Mailport August 2016 Issue

Mailport: Hunter 30, Keel Concerns, and More!

Cherubini Jr. on H30

I was pleased to read the Hunter 30 review in the June 2016 issue. It’s been nearly 43 years since this boat was introduced, and it’s still an abiding favorite of mine and of many other Hunter aficionados.

Hunter 30
Hunter 30 designer John Cherubini’s son, John Cherubini Jr., recalls helping design the H30’s interior layout along with the hardware placement in the galley (above) and head—when he was just 16 years old.

For those who don’t know, I was drafted to design the interior layout, to finalize the displacement calculations, and to formally locate hardware, particularly in the galley and head, while my dad, H30 designer John Cherubini—who was in traction through most of 1973—directed me from the sofa. Being 16 at the time, this was not my first foray into practical yacht design, but it was one of my fondest experiences in the business.

As designed, the boat was to displace 10,002 pounds. This was meaningful because Hunter’s stated aim was to sell the boat for $19,995, at $2/pound. I remember making the point at the executive-staff meeting that they’d be losing $7 per boat!

The interior originally featured a pilot berth to starboard, an element I’ve always liked and included in Cherubini 44 arrangements and others (notably, the Hunter 33). Hunter eliminated this after the earliest boats in the interest of cost savings, not gimmickry. The astute will note that the quarter berth, like that of the H25, is to port, opposite of tradition. That’s because my dad was left handed!

Although your review states it, I don’t recall this boat having a “short mast” at all. (Indeed Regina Gallant’s rendering for the PS article shows what would stand to any argument as a high-aspect rig.) Having 445 feet of sail on a 27-foot waterline of 10,000 pounds is respectable even today. (The Raider 33 with its 455 feet, on the same waterline, at the same displacement, is a veritable scream machine.) It’s all in the hull shape; and all Hunters bore a slight concave section at the waterline forward of the chainplates, one of my dad’s design hallmarks, making for pretty good pointing ability (headstays sagging under heavy furlers aside).

Remember Hunter’s aim was not to build race boats (despite Warren Luhrs’ fascination with long-distance ocean racing) but well-rounded, family-oriented cruisers, what I often call “the Chevy station wagon of boats”: cheap enough, safe enough, robust enough, and easily enough souped-up to serve well a variety of needs and markets. Satisfying this, all of the original-generation Hunters were, and still are, a landmark of design, marketing, and reliability success. Thanks for the memories!

John Cherubini Jr

Diana, Hunter 25

Burlington, N.J.


 

Keel Concerns

In regard to “A Quest for Keel Integrity” in the May 2016 issue: Losing the keel is a big fear with my boat. When we bought it, it had a damaged keel stub due to a grounding, and the stub had separated from the internal structural grid in a few spots where they are tabbed together. We had the keel dropped and inspected, and all the delamination ground out and re-glassed. Then, after having a mooring put in in water that was a little too shallow, the boat was aground for several hours during an extreme low tide. Later, I noticed a crack around the keel-to-stub joint on the outside, and also noticed that the tabbing connecting the grid to the keel stub had separated again. So I’m going to have to do the repair again, and this time I’m going to add an additional 1/3-inch of epoxy and glass to the entire interior of the bilge, running up past the turn of the bilge, and also add additional stringers inside the bilge to help with lateral flexing.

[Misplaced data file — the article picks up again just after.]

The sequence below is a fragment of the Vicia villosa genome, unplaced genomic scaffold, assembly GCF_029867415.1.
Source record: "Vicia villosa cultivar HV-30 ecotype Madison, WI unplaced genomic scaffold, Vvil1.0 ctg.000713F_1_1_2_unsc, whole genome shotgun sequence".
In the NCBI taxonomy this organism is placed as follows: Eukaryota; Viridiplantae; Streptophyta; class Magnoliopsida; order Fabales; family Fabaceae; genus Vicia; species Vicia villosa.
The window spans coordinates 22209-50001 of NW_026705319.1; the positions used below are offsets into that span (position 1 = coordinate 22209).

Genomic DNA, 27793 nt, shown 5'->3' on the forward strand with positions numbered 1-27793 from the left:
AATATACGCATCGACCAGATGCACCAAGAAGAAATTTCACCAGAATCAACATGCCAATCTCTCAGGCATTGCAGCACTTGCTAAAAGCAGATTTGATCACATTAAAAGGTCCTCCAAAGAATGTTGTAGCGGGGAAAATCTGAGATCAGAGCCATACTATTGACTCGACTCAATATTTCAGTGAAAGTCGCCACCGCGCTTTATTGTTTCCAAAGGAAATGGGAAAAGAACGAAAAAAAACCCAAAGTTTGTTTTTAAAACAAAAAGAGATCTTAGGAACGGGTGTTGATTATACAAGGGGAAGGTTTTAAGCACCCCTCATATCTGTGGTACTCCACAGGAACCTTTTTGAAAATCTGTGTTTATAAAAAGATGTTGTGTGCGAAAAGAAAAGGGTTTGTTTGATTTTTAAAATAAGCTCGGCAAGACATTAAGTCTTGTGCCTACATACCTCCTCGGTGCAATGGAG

I worried constantly about the first repair after it was done, especially when we were in four days of galeforce winds and 20-foot seas, crossing the Caribbean. Reading about Cheeki Rafiki just makes my knees weak, as that could have been me.

Lee Scott

Liberty Belle, 1994 Hunter Legend 37.5

Isla Saboga, Panama


 

Seeking PS Copies

As a yacht broker, I regularly suggest that buyers subscribe to Practical Sailor. Where can I buy a copy or two in the Annapolis area to give to customers? West Marine is no longer carrying PS here, and I am not about to give away my precious personal copy.

Ken Jacks

Crusader Yachts

Annapolis, Md.

West Marine is the only PS retail outlet, but if there are specific back issues that you’d like to get extra hard copies of, you can order them through our customer service; just click “Customer Service” on www.practical-sailor.com. And since you’re a subscriber, you can always download a full-issue PDF from the website and print it out. You can also access any of our archived boat reviews to show potential boat buyers. (However, you cannot widely distribute the articles or full issues without the PS publisher’s permission.)


 

Toolbag Tips

In regard to the “Tool Buying Guide for the Cruising Sailor” blog post on June 8, 2016: Gorilla Tape (www.gorillatough.com) doesn’t leave the slimy glue residue that duct tape leaves, and it has more holding power.

Andy Libby

Via www.practical-sailor.com


 

Where’d Ya Get that Bag?

In regard to the tool buying guide blog post (June 8, 2016): Great article, but what is the source for the tool bag you have in the fist photo?

Rich Kow

Annapolis, Md.

The photo you’re referring to is of a label-less tool bag in service for many years, but we’ve also used tool bags made by Stanley (including the Bucket Boss riggers bag and the Fatmax bag) that were purchased at Home Depot (www.homedepot.com). We also like the Magic Marine Toolbag from Landfall Navigation (www.landfallnavigation.com). Look for a reinforced bag floor and an exterior pocket configuration for what you want to be quickly available; inside, we organize tools in small ditty bags.

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